Someone at Games Workshop looked at vikings, said, "These guys aren't heavy metal enough," and that's how we got Warhammer's Norse raiders.
In 2011, when Warhammer Online: Age of Reckoning was still around (though in decline), I once spent an entire night repeating a public quest to drive those spiky Norse axe jerks back from their beachhead. It was easy to join public quests like this one—just wander past and the current objective popped up in the corner of your screen—but we still couldn't get the nine players recommended for it. It was rare to see that many people in a zone, let alone a single quest. We tried a few times to complete it within its time limit, finally scraping through just before dawn.
I'm doing the same quest again today thanks to Return of Reckoning. A group of dedicated players have pulled together a private server and, though it's still in alpha, there's a working version of Warhammer Online playable today, six years after it was shut down by Mythic and EA.
But why? What is it about this MMO, never as beloved as City of Heroes, that's made people work so hard to resurrect it?
Norkalli, one of the volunteers working on Return of Reckoning, puts the appeal down to "immersive and challenging player versus player combat. From small scale one-versus-one tooth-and-nail duels, 6v6 competitive scenarios, up to several hundred players at a time clashing head to head and flank to flank."
Of all the RPGs that have come and gone since Warhammer Online debuted in 2008, none have done PvP quite like it.
Natherul, who heads the team, agrees. "There is simply something special with Warhammer and ORvR."
The magic of realm vs. realm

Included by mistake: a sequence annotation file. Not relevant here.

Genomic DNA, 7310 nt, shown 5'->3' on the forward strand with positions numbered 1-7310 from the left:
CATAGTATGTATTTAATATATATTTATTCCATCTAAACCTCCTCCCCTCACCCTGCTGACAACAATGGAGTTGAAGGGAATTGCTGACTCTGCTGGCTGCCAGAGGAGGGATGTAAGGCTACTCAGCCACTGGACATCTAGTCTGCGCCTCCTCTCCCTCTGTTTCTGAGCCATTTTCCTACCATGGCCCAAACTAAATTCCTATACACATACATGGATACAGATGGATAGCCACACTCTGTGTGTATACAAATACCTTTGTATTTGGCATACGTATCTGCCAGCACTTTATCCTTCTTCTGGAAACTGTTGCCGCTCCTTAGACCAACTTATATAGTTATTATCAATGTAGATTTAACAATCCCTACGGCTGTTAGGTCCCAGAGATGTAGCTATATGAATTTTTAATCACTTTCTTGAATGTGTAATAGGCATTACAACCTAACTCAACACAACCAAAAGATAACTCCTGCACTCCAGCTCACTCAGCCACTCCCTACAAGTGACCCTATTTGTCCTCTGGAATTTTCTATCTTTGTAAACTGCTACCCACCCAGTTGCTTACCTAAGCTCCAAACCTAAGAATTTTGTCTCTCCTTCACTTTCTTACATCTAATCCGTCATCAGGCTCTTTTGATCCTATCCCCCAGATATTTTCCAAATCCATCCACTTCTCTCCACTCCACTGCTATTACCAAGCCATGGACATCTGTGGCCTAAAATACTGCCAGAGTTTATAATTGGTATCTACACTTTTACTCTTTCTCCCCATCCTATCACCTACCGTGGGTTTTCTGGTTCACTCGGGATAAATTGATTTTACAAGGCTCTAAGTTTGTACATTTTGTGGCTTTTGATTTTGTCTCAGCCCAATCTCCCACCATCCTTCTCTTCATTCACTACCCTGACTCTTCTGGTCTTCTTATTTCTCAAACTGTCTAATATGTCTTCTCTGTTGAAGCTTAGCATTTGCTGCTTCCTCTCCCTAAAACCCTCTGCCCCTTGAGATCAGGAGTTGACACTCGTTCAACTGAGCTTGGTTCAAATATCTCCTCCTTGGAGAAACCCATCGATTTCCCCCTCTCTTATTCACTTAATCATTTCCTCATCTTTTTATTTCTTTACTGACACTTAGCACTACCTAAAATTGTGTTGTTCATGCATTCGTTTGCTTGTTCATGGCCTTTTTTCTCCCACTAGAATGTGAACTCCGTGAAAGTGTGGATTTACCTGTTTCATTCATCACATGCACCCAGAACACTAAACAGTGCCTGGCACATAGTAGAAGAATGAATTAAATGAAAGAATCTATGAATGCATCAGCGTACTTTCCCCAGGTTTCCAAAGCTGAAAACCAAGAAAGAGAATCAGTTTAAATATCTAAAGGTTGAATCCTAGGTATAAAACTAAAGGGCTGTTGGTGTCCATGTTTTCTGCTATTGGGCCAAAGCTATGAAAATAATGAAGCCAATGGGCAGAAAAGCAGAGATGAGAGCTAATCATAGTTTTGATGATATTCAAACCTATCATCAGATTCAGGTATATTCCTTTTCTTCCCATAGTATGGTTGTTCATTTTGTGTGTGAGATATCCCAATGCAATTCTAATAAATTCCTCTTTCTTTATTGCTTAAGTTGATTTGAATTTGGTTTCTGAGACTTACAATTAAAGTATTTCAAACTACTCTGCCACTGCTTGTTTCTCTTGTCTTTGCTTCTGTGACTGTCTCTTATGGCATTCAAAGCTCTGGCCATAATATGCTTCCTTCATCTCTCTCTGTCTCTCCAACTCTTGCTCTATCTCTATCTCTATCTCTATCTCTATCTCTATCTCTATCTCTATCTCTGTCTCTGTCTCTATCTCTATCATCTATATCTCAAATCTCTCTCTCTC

ORvR, or Open Realm versus Realm combat, was brought across from Mythic's previous MMO, Dark Age of Camelot. Rather than wall off player-versus-player conflict in instances or on dedicated servers, there were roughly oval-shaped areas of the map—called "lakes" because of the shape, though they could be anything from beaches to forest—and as soon as you passed the artillery and barriers that marked their limits you'd be flagged for Realm vs. Realm, level-boosted to have appropriate stats, and let loose.
To prevent high-level players from dominating, each tier of lakes had a cutoff point. If you were too high-rank for one you'd be warned not to enter and then, if you persisted, transformed into a chicken.
Warhammer Online had PvE and plenty of it, the public quests being a particular highlight, but the players most motivated to return are those who haven't found anything to replace the feeling of its PvP. Like Zarbix, who played Warhammer Online from its beta to its final day. "I think that once you experience the thrill of taking on another real person, in a game designed from the ground up with that as its focus, you can never really go back to collecting troll tusks again," he says.
"My best memory of the old Warhammer was possibly the first time we lay siege to the home city of the enemy realm. It hadn't been done before, and the amount of teamwork it required, the hours of not only fighting, but winning those fights, and the final epic moment of the ram breaking through the enemy front gates is hard to put into words."
Those city sieges, which had to be built up to by winning a series of keep battles, were an impressive back-of-the-box feature. But even on the smaller scale Warhammer Online's PvP had a lot going for it. Collision detection was turned on in the lakes, meaning that tanks could physically block attackers, while also absorbing some of the damage being directed at more fragile characters using their guard abilities. Meanwhile, healers were not only able to deal damage but encouraged to, with attack spells boosting the effectiveness of subsequent healing spells.